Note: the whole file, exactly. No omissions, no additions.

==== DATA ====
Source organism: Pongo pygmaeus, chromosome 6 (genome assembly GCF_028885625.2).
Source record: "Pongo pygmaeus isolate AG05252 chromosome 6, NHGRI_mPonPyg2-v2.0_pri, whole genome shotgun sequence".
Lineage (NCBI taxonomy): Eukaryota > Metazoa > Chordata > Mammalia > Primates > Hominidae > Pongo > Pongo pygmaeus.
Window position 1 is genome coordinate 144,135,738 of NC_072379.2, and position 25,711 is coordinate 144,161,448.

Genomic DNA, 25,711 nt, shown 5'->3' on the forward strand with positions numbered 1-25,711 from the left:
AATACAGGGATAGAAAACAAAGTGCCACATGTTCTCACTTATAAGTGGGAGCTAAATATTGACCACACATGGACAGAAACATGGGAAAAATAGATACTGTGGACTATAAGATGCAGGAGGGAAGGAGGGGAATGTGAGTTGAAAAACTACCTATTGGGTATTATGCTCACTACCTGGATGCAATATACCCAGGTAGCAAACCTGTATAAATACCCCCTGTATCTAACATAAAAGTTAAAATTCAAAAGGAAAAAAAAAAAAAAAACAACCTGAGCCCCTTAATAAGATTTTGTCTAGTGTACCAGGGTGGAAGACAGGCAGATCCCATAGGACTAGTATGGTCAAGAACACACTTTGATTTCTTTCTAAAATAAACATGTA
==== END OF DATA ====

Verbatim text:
Source organism: Pongo pygmaeus, chromosome 6 (genome assembly GCF_028885625.2).
Source record: "Pongo pygmaeus isolate AG05252 chromosome 6, NHGRI_mPonPyg2-v2.0_pri, whole genome shotgun sequence".
Lineage (NCBI taxonomy): Eukaryota > Metazoa > Chordata > Mammalia > Primates > Hominidae > Pongo > Pongo pygmaeus.
Window position 1 is genome coordinate 144,135,738 of NC_072379.2, and position 25,711 is coordinate 144,161,448.

Genomic DNA, 25,711 nt, shown 5'->3' on the forward strand with positions numbered 1-25,711 from the left:
AATACAGGGATAGAAAACAAAGTGCCACATGTTCTCACTTATAAGTGGGAGCTAAATATTGACCACACATGGACAGAAACATGGGAAAAATAGATACTGTGGACTATAAGATGCAGGAGGGAAGGAGGGGAATGTGAGTTGAAAAACTACCTATTGGGTATTATGCTCACTACCTGGATGCAATATACCCAGGTAGCAAACCTGTATAAATACCCCCTGTATCTAACATAAAAGTTAAAATTCAAAAGGAAAAAAAAAAAAAAAACAACCTGAGCCCCTTAATAAGATTTTGTCTAGTGTACCAGGGTGGAAGACAGGCAGATCCCATAGGACTAGTATGGTCAAGAACACACTTTGATTTCTTTCTAAAATAAACATGTA